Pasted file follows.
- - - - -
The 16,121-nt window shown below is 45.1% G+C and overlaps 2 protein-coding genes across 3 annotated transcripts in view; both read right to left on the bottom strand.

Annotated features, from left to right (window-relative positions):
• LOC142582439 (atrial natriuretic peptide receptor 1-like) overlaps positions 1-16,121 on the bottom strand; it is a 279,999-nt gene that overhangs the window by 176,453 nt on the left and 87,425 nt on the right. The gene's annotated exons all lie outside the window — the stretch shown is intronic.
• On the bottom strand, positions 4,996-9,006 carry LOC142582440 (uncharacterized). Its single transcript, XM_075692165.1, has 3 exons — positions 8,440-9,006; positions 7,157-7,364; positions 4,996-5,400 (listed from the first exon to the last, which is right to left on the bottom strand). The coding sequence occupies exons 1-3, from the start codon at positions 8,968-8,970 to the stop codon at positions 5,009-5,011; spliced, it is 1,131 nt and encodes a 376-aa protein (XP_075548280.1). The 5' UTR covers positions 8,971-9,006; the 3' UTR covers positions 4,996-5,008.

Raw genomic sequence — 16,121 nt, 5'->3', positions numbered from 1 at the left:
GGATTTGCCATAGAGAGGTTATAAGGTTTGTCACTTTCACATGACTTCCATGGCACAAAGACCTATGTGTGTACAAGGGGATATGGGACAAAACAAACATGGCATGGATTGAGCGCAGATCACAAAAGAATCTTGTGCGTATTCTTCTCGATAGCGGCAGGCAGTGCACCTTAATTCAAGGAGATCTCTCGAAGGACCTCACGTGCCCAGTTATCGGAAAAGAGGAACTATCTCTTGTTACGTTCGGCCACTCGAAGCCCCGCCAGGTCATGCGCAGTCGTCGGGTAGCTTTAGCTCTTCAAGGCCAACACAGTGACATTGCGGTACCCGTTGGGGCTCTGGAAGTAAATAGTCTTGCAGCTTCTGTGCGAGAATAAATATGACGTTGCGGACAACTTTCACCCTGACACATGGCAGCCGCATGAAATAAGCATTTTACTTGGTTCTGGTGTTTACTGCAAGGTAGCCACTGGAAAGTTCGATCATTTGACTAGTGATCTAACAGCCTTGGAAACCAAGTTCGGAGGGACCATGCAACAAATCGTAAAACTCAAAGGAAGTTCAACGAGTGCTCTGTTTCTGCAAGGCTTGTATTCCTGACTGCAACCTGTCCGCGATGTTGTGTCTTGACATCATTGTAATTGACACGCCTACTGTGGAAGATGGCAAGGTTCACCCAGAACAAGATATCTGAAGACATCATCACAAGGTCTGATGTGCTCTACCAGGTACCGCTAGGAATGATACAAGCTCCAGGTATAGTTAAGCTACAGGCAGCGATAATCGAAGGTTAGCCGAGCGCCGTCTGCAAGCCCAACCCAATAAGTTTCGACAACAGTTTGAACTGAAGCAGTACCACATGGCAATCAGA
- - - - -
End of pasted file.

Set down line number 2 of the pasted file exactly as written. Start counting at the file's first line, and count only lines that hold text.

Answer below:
Annotated features, from left to right (window-relative positions):